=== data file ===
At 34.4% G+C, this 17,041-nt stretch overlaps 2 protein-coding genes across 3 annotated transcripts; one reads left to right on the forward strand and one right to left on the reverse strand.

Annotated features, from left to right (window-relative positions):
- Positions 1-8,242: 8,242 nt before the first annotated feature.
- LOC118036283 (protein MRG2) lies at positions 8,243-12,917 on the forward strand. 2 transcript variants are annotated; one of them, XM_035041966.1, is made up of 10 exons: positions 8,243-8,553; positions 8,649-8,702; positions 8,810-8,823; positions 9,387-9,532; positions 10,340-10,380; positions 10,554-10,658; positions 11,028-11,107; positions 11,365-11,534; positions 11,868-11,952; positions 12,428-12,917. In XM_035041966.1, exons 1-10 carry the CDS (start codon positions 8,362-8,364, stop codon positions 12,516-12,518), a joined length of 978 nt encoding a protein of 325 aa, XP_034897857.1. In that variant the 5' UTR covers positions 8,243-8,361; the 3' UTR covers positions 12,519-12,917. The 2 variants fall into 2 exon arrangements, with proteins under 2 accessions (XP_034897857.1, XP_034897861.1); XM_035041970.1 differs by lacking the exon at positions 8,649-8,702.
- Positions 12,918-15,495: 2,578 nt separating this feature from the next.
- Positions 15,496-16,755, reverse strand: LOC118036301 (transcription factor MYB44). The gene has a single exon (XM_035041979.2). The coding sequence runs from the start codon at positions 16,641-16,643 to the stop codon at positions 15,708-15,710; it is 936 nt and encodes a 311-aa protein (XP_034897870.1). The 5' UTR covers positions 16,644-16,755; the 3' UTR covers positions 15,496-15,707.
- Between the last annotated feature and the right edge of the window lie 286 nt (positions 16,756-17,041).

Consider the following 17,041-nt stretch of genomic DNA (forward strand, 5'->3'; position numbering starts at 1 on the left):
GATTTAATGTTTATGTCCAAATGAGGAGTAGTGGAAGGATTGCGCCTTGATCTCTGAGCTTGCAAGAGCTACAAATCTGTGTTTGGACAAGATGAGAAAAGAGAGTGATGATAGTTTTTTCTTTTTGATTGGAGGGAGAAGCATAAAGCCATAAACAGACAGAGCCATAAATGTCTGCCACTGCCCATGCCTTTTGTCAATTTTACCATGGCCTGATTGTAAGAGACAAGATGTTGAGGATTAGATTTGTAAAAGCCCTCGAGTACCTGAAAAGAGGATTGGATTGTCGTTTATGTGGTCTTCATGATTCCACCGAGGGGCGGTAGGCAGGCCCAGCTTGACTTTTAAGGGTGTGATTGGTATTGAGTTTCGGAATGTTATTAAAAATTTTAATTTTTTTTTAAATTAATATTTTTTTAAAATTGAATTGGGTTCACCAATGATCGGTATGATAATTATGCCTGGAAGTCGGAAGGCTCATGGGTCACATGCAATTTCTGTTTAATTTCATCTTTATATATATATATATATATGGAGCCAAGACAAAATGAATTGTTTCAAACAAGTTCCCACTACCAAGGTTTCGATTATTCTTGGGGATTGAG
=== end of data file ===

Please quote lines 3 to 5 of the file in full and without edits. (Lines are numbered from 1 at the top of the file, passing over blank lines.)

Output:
- Positions 1-8,242: 8,242 nt before the first annotated feature.
- LOC118036283 (protein MRG2) lies at positions 8,243-12,917 on the forward strand. 2 transcript variants are annotated; one of them, XM_035041966.1, is made up of 10 exons: positions 8,243-8,553; positions 8,649-8,702; positions 8,810-8,823; positions 9,387-9,532; positions 10,340-10,380; positions 10,554-10,658; positions 11,028-11,107; positions 11,365-11,534; positions 11,868-11,952; positions 12,428-12,917. In XM_035041966.1, exons 1-10 carry the CDS (start codon positions 8,362-8,364, stop codon positions 12,516-12,518), a joined length of 978 nt encoding a protein of 325 aa, XP_034897857.1. In that variant the 5' UTR covers positions 8,243-8,361; the 3' UTR covers positions 12,519-12,917. The 2 variants fall into 2 exon arrangements, with proteins under 2 accessions (XP_034897857.1, XP_034897861.1); XM_035041970.1 differs by lacking the exon at positions 8,649-8,702.
- Positions 12,918-15,495: 2,578 nt separating this feature from the next.